Chip Coldren from BJA’s Body-Worn Camera Training and Technical Assistance Team interviews Brooklyn Park Police Department’s Inspectors Bill Barritt and Shane DuPaul to discuss their departments community engagement efforts regarding the development of the department’s body worn camera policy. The agency discusses its strong community policing orientation and how that helped their engagement with community members.
BJA Body Worn Camera Training & Technical Assistance
Brooklyn Park Police Department
Chip Coldren: Hello, I’m Chip Coldren. I serve as the managing director for justice programs at the CNA Institute for Public Research. I am the tech – I am the – I am the director of training and technical assistance for the Bureau of Justice Assistance-supported national body worn camera pilot implementation program.
Today, I’m speaking with Inspectors Bill Barritt and Shane DuPaul from the Brooklyn Park, Minnesota police department about their engagement with community members regarding the development of the department’s body worn camera policy. We wanted to speak with representatives from the Brooklyn Park police department because of the reputation it has for a very strong community policing orientation.
Inspector Barritt has been with the Brooklyn police department for 17 years. He served in numerous positions prior to being promoted to precinct commander, including patrol officer, SWAT officer, school resource officer, investigator, investigative training officer, background investigator, patrol sergeant, safe street sergeant, patrol lieutenant and investigative lieutenant.
Inspector DuPaul has been a police officer for 20 years, and he’s been with the Brooklyn police department for 16. He has served as a patrol officer, SWAT officer, undercover narcotics investigator, detective, patrol sergeant, safe street sergeant, patrol lieutenant, SWAT commander and tactical response unit commander. He currently oversees Brooklyn Park’s south precinct along with the department’s tactical response unit, canine unit and the training unit.
Inspector Barritt and Inspector DuPaul, thank you both for speaking with me today. To start, Inspector DuPaul, can you give our listeners an overview of how you approach the engagement of community members in the body worn camera policy-making process?
Inspector Shane DuPaul: Our main attempt to engage everybody was some committee meetings that we planned in reference to the body cameras being deployed. We also have what we call MAC, which is our multicultural advisory committee, which is a group of 12 people and we also approached them with the body cameras, wanting their feedback and any concerns. And we wanted to get across to them our feelings on the body camera – that we supported it and that we needed – we wanted their input on what they felt would best be serving the community with the body cameras.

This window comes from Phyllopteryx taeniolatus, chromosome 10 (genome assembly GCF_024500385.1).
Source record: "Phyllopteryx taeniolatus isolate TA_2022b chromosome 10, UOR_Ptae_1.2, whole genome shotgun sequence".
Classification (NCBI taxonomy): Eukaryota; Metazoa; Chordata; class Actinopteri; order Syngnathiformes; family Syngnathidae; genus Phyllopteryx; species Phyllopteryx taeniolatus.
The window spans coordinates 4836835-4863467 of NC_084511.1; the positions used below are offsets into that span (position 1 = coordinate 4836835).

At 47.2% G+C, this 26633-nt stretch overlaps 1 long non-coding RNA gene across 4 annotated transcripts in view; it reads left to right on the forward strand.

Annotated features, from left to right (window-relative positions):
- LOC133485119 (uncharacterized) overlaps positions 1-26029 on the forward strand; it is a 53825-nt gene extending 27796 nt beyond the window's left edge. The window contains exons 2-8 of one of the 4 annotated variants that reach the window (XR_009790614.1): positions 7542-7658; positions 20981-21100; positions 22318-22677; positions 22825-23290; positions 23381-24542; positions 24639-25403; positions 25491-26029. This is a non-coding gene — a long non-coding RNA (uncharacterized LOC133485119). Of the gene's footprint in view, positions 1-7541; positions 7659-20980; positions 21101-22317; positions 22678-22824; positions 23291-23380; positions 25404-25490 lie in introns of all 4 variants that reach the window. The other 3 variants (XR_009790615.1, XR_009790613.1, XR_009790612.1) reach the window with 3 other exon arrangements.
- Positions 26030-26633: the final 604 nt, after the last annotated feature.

Chip Coldren: Good, thanks. So did your agency actually share the policy for body worn cameras with the community and interested groups?
Inspector Shane DuPaul: Yes, we did. So we did our community meetings. We had a PowerPoint demonstration for them, and in that PowerPoint, we touched on the key points of the policy like (interactive), officer discretion for putting on and off the camera. So they knew what the policy was and what the expectations on the officers were and that we wanted their input on that as well as body cameras in general.
Chip Coldren: Sure, great. So in addition to sharing that information with them, would you say that the community members had an active role in policy development?
Inspector Shane DuPaul: Yes, so what we have in Minnesota is the League of Minnesota Cities, which is basically an insurance trust and insures the cities. They made a draft policy for – kind of a statewide policy. We’re also Lexipol. We use Lexipol for our policies. We had two of those draft policies that we meshed together that we showed them, and then we took their concerns or their input on the meetings and then we made some changes and tweaks there to the policy after those follow-up two community meetings that we did.
Chip Coldren: So what – can you talk about some specific, you know, suggestions that came from the community?
Inspector Shane DuPaul: One of the major concerns was public or privacy of the data. That’s something we couldn’t control with policy because of (theft) by state law. However, their biggest thing that came up was some medical calls or calls that made (through) being inside the homes. So what – one of the changes we made was if there was a strictly medical situation and the officer was requested by the family, that the officer would be allowed to shut off the body camera if it was just while he was providing first aid, something like that, and there was no criminal nature or adversary atmosphere.